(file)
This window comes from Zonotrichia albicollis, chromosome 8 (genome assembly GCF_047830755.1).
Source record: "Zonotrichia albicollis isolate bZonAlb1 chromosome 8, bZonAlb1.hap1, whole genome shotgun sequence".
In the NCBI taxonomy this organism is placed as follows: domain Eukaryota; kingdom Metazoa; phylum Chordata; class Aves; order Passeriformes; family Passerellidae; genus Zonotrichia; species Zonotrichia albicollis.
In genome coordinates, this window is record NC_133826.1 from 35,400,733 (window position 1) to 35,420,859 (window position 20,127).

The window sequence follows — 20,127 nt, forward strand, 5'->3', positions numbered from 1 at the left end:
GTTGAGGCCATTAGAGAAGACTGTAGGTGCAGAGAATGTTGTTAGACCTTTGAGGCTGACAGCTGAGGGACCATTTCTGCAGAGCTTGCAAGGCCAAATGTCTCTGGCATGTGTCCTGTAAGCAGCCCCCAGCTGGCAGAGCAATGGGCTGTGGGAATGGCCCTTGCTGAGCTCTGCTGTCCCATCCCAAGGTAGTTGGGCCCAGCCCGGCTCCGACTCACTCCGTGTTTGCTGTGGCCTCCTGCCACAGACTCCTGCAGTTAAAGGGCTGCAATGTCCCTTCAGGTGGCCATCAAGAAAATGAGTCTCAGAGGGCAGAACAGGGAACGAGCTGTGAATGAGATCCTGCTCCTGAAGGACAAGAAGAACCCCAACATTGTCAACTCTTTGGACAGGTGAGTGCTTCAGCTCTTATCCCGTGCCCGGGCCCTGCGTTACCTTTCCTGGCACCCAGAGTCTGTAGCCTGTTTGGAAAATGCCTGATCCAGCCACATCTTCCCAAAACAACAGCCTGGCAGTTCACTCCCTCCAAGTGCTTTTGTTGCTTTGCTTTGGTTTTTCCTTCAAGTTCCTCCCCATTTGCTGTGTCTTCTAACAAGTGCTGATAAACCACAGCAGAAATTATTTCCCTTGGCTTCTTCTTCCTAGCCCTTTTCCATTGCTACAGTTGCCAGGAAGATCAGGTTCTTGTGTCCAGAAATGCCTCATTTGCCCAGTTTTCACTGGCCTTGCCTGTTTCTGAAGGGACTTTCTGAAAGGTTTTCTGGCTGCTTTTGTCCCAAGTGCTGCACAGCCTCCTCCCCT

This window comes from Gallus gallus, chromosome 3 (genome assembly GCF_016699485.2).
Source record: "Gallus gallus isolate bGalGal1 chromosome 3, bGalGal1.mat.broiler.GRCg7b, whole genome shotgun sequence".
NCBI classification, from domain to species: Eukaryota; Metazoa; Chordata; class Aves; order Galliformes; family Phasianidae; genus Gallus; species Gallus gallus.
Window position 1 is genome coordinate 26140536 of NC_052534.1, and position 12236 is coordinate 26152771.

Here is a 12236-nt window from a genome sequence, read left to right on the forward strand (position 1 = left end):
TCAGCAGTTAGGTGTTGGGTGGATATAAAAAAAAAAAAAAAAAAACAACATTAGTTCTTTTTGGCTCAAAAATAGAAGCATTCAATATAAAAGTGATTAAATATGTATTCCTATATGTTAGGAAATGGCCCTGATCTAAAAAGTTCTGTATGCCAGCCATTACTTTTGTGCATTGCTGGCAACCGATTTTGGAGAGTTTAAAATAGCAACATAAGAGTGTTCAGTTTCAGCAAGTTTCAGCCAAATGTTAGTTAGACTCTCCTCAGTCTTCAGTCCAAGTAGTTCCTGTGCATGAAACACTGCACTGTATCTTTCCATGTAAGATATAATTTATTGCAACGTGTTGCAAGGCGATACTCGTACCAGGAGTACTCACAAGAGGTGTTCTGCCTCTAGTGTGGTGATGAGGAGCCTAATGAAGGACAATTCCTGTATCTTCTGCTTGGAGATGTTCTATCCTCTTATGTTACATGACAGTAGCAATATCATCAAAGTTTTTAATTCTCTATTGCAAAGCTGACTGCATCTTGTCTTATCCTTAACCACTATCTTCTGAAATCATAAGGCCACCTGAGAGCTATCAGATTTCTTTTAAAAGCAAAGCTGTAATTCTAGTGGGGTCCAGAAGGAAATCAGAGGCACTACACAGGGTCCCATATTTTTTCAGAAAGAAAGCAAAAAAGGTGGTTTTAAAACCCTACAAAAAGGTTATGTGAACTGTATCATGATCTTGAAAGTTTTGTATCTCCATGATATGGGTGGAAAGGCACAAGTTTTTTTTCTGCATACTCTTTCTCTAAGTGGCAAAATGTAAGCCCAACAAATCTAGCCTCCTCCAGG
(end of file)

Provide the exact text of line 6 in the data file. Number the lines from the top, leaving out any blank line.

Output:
GTTGAGGCCATTAGAGAAGACTGTAGGTGCAGAGAATGTTGTTAGACCTTTGAGGCTGACAGCTGAGGGACCATTTCTGCAGAGCTTGCAAGGCCAAATGTCTCTGGCATGTGTCCTGTAAGCAGCCCCCAGCTGGCAGAGCAATGGGCTGTGGGAATGGCCCTTGCTGAGCTCTGCTGTCCCATCCCAAGGTAGTTGGGCCCAGCCCGGCTCCGACTCACTCCGTGTTTGCTGTGGCCTCCTGCCACAGACTCCTGCAGTTAAAGGGCTGCAATGTCCCTTCAGGTGGCCATCAAGAAAATGAGTCTCAGAGGGCAGAACAGGGAACGAGCTGTGAATGAGATCCTGCTCCTGAAGGACAAGAAGAACCCCAACATTGTCAACTCTTTGGACAGGTGAGTGCTTCAGCTCTTATCCCGTGCCCGGGCCCTGCGTTACCTTTCCTGGCACCCAGAGTCTGTAGCCTGTTTGGAAAATGCCTGATCCAGCCACATCTTCCCAAAACAACAGCCTGGCAGTTCACTCCCTCCAAGTGCTTTTGTTGCTTTGCTTTGGTTTTTCCTTCAAGTTCCTCCCCATTTGCTGTGTCTTCTAACAAGTGCTGATAAACCACAGCAGAAATTATTTCCCTTGGCTTCTTCTTCCTAGCCCTTTTCCATTGCTACAGTTGCCAGGAAGATCAGGTTCTTGTGTCCAGAAATGCCTCATTTGCCCAGTTTTCACTGGCCTTGCCTGTTTCTGAAGGGACTTTCTGAAAGGTTTTCTGGCTGCTTTTGTCCCAAGTGCTGCACAGCCTCCTCCCCT